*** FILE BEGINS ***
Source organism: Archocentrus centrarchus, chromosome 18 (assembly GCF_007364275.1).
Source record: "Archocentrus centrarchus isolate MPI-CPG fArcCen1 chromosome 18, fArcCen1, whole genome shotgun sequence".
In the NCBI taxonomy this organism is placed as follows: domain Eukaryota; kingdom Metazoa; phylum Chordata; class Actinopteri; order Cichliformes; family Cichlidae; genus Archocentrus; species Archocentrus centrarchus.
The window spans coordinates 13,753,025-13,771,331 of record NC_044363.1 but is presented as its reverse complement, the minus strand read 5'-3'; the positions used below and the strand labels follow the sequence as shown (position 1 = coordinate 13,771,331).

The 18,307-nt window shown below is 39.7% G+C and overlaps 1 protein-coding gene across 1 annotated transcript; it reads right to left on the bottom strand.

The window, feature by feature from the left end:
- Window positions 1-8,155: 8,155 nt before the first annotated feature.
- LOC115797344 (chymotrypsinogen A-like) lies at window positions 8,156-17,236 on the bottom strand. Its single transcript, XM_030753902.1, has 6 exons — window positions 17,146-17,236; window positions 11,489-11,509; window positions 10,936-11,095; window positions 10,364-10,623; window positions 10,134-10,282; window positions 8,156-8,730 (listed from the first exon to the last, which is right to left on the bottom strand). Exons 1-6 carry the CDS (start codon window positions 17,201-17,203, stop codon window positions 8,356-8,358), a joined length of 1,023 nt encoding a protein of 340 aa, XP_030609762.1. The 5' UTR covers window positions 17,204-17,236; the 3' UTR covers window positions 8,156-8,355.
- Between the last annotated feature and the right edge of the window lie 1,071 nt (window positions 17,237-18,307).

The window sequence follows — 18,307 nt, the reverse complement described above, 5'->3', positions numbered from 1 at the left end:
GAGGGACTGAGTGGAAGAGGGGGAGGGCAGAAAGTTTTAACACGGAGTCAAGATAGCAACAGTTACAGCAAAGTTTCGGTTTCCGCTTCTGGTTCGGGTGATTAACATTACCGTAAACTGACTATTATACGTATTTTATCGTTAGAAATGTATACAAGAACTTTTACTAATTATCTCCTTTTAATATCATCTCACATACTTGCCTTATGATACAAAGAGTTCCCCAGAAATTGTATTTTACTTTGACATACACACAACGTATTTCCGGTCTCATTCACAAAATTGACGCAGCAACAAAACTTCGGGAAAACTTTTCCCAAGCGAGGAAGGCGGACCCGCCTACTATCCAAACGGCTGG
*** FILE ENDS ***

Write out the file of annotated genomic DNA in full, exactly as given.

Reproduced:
Source organism: Archocentrus centrarchus, chromosome 18 (assembly GCF_007364275.1).
Source record: "Archocentrus centrarchus isolate MPI-CPG fArcCen1 chromosome 18, fArcCen1, whole genome shotgun sequence".
In the NCBI taxonomy this organism is placed as follows: domain Eukaryota; kingdom Metazoa; phylum Chordata; class Actinopteri; order Cichliformes; family Cichlidae; genus Archocentrus; species Archocentrus centrarchus.
The window spans coordinates 13,753,025-13,771,331 of record NC_044363.1 but is presented as its reverse complement, the minus strand read 5'-3'; the positions used below and the strand labels follow the sequence as shown (position 1 = coordinate 13,771,331).

The 18,307-nt window shown below is 39.7% G+C and overlaps 1 protein-coding gene across 1 annotated transcript; it reads right to left on the bottom strand.

The window, feature by feature from the left end:
- Window positions 1-8,155: 8,155 nt before the first annotated feature.
- LOC115797344 (chymotrypsinogen A-like) lies at window positions 8,156-17,236 on the bottom strand. Its single transcript, XM_030753902.1, has 6 exons — window positions 17,146-17,236; window positions 11,489-11,509; window positions 10,936-11,095; window positions 10,364-10,623; window positions 10,134-10,282; window positions 8,156-8,730 (listed from the first exon to the last, which is right to left on the bottom strand). Exons 1-6 carry the CDS (start codon window positions 17,201-17,203, stop codon window positions 8,356-8,358), a joined length of 1,023 nt encoding a protein of 340 aa, XP_030609762.1. The 5' UTR covers window positions 17,204-17,236; the 3' UTR covers window positions 8,156-8,355.
- Between the last annotated feature and the right edge of the window lie 1,071 nt (window positions 17,237-18,307).

The window sequence follows — 18,307 nt, the reverse complement described above, 5'->3', positions numbered from 1 at the left end:
GAGGGACTGAGTGGAAGAGGGGGAGGGCAGAAAGTTTTAACACGGAGTCAAGATAGCAACAGTTACAGCAAAGTTTCGGTTTCCGCTTCTGGTTCGGGTGATTAACATTACCGTAAACTGACTATTATACGTATTTTATCGTTAGAAATGTATACAAGAACTTTTACTAATTATCTCCTTTTAATATCATCTCACATACTTGCCTTATGATACAAAGAGTTCCCCAGAAATTGTATTTTACTTTGACATACACACAACGTATTTCCGGTCTCATTCACAAAATTGACGCAGCAACAAAACTTCGGGAAAACTTTTCCCAAGCGAGGAAGGCGGACCCGCCTACTATCCAAACGGCTGG